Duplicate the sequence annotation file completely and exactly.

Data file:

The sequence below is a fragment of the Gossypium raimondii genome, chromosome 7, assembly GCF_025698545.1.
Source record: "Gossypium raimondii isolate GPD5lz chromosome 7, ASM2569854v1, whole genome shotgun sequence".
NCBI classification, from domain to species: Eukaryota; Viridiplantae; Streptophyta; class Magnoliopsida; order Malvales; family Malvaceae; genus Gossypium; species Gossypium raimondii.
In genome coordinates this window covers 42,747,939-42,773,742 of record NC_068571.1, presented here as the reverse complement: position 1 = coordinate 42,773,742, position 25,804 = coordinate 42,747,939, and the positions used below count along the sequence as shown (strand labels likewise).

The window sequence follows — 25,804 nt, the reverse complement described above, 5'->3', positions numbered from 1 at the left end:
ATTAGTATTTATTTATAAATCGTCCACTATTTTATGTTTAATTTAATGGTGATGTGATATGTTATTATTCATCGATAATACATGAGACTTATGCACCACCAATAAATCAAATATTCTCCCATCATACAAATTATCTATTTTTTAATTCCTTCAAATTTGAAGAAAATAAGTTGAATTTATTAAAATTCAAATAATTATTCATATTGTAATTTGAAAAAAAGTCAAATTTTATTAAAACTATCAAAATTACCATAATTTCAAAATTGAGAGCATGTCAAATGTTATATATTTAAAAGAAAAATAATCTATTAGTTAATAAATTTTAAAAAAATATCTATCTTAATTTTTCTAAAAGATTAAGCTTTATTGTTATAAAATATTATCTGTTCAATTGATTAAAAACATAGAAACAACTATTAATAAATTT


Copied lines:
The sequence below is a fragment of the Gossypium raimondii genome, chromosome 7, assembly GCF_025698545.1.
Source record: "Gossypium raimondii isolate GPD5lz chromosome 7, ASM2569854v1, whole genome shotgun sequence".
NCBI classification, from domain to species: Eukaryota; Viridiplantae; Streptophyta; class Magnoliopsida; order Malvales; family Malvaceae; genus Gossypium; species Gossypium raimondii.
In genome coordinates this window covers 42,747,939-42,773,742 of record NC_068571.1, presented here as the reverse complement: position 1 = coordinate 42,773,742, position 25,804 = coordinate 42,747,939, and the positions used below count along the sequence as shown (strand labels likewise).

The window sequence follows — 25,804 nt, the reverse complement described above, 5'->3', positions numbered from 1 at the left end:
ATTAGTATTTATTTATAAATCGTCCACTATTTTATGTTTAATTTAATGGTGATGTGATATGTTATTATTCATCGATAATACATGAGACTTATGCACCACCAATAAATCAAATATTCTCCCATCATACAAATTATCTATTTTTTAATTCCTTCAAATTTGAAGAAAATAAGTTGAATTTATTAAAATTCAAATAATTATTCATATTGTAATTTGAAAAAAAGTCAAATTTTATTAAAACTATCAAAATTACCATAATTTCAAAATTGAGAGCATGTCAAATGTTATATATTTAAAAGAAAAATAATCTATTAGTTAATAAATTTTAAAAAAATATCTATCTTAATTTTTCTAAAAGATTAAGCTTTATTGTTATAAAATATTATCTGTTCAATTGATTAAAAACATAGAAACAACTATTAATAAATTT